2071 As Southbank Centre celebrates 60 years since the Festival of Britain, Davey Spens ponders a vision of the UK 60 years from now Illustration Zoe Barker On the ground floor of the Royal Festival Hall is an area devoted to the year 1951. Wandering through I find it filled with patchwork quilts, propaganda films and Meccano; crowds of people who lived through the 50s stand around pointing out things they used to have, while hipster couples in skinny jeans point out things they want. In amongst the sea of adults, an eight-yearold boy in a Ben Ten T-shirt wrinkles his nose at a living room set up with its retro telly and Bakelite. He doesn’t want to be here – he wants to be in the gift shop, where every eight-year-old boy has wanted to be since eight-year-old boys were first dragged to cultural entertainments. My wife and I had a daughter in June. We haven’t had a child before, and it changes a few things. In a week swept up in the London riots, you’d be forgiven for not wanting to imagine the Great Britain our daughter will grow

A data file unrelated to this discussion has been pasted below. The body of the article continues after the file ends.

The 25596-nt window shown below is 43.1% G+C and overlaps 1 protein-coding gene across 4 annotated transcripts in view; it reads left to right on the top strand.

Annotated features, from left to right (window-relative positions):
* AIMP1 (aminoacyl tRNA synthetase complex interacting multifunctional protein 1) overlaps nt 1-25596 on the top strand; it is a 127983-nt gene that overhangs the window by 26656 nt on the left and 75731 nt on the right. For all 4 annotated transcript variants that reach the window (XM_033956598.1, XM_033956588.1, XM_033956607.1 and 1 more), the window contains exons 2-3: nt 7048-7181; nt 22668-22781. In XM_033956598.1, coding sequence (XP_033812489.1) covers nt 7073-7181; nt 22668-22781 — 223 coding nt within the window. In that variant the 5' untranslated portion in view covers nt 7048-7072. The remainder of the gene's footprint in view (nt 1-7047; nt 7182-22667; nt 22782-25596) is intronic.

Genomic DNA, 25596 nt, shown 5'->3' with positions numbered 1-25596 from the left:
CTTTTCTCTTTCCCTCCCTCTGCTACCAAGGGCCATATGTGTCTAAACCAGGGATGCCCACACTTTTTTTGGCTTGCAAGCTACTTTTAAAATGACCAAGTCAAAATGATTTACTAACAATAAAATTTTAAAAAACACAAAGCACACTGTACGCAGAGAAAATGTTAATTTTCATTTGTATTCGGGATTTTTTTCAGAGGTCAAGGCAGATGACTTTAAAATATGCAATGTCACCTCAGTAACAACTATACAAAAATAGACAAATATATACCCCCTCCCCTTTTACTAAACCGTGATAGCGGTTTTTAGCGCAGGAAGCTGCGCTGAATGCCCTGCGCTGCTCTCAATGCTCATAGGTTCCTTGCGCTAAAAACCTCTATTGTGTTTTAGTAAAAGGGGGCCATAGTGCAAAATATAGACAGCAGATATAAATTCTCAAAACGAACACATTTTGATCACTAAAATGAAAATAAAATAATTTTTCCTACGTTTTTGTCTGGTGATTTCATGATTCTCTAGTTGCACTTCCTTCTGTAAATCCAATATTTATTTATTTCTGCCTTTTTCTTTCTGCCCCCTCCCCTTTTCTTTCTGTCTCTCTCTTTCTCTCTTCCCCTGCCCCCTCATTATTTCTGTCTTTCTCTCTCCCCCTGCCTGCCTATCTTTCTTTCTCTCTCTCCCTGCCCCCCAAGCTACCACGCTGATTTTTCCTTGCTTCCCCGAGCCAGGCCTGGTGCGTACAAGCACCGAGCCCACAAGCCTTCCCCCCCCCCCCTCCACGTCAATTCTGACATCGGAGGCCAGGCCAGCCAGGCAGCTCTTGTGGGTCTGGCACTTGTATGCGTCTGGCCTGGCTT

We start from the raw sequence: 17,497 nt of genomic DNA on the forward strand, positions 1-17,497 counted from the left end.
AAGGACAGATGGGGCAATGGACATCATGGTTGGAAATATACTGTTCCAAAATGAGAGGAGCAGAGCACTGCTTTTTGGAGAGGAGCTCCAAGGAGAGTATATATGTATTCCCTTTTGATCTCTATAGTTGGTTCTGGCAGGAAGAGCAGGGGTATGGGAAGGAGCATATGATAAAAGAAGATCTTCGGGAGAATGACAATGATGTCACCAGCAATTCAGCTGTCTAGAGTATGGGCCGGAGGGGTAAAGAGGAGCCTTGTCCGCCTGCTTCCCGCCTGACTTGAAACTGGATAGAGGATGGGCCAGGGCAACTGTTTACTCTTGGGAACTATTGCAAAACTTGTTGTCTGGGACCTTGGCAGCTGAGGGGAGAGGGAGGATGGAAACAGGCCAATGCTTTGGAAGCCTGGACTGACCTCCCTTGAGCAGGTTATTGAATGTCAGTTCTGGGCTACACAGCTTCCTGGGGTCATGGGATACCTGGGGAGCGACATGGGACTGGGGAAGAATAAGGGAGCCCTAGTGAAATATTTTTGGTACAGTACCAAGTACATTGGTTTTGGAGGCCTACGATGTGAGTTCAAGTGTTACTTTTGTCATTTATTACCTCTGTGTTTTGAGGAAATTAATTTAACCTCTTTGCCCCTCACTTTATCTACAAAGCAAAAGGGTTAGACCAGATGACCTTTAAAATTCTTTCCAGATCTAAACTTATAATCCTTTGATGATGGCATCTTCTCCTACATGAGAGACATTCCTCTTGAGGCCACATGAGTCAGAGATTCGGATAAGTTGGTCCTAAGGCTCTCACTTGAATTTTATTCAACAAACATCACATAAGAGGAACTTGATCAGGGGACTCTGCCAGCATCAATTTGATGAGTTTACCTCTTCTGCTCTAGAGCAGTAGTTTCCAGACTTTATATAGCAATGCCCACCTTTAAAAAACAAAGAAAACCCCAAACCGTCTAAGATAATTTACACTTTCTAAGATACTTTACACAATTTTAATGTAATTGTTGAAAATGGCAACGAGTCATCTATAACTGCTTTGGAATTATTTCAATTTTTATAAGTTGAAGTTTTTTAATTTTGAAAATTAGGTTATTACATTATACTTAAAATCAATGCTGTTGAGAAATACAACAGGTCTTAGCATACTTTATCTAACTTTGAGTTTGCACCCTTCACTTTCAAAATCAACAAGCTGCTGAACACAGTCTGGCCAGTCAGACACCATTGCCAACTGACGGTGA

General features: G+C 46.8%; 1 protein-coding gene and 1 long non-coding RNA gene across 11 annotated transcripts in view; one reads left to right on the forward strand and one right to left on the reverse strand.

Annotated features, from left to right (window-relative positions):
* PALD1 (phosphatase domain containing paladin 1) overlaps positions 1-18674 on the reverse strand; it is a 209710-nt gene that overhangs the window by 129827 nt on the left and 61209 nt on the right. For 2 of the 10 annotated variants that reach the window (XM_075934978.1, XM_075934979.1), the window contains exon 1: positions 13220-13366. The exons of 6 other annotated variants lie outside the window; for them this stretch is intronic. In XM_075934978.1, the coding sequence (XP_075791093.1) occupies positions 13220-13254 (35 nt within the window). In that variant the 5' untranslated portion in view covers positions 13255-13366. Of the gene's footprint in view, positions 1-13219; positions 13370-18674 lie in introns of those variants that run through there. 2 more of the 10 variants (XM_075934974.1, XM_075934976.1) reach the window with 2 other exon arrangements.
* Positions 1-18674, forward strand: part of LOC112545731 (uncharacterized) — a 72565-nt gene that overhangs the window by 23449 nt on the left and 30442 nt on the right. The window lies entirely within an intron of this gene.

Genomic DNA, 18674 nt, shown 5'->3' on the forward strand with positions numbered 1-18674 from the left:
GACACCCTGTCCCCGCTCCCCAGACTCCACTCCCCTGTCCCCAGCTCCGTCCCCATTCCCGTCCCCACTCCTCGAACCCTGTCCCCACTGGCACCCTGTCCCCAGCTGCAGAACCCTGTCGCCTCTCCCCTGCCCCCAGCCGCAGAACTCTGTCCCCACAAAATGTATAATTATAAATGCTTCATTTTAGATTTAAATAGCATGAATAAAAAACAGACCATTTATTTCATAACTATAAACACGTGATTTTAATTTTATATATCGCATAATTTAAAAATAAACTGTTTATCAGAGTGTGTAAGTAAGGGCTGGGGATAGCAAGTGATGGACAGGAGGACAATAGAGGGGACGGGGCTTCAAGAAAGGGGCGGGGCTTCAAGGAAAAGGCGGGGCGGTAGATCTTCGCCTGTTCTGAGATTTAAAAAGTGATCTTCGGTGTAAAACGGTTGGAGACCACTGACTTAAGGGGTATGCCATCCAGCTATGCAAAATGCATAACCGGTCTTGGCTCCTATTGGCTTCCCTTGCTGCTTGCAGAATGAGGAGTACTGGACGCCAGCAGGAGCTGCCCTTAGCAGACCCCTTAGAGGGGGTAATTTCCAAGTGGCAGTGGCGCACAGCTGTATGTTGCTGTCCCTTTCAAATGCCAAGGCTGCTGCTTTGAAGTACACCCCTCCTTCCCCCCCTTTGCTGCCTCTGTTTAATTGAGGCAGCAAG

up in. She was a picture of serenity while Croydon burned live on Sky News and flatscreens went missing from Currys. The Twitterati prophesied the end of the world, but civil unrest isn’t a new invention. In the summer of 1958, London was turned upside down by the Notting Hill Race Riots. Their ‘hoodies’ were called ‘teddy boys’. A small minority rioted. Five nights of unrest. A hundred police officers injured. It’s common for pieces on the future to get carried away. To paint either a utopian vision of milk and honey, or an anarchic Armageddon, with Tarantino whispering stage directions from the shadows. The journalists of the 50s probably pictured us in 2011 zipping around on hoverboards and rocket-packs and living like the Jetsons. And there’s a bit of that – our impromptu newsroom for the weekend is just a few yards away from a 3D printer that literally ‘prints’ objects (see page 6). But marooned in the Festival of Britain in 1951, with a Ben Ten eight-year-old tugging on his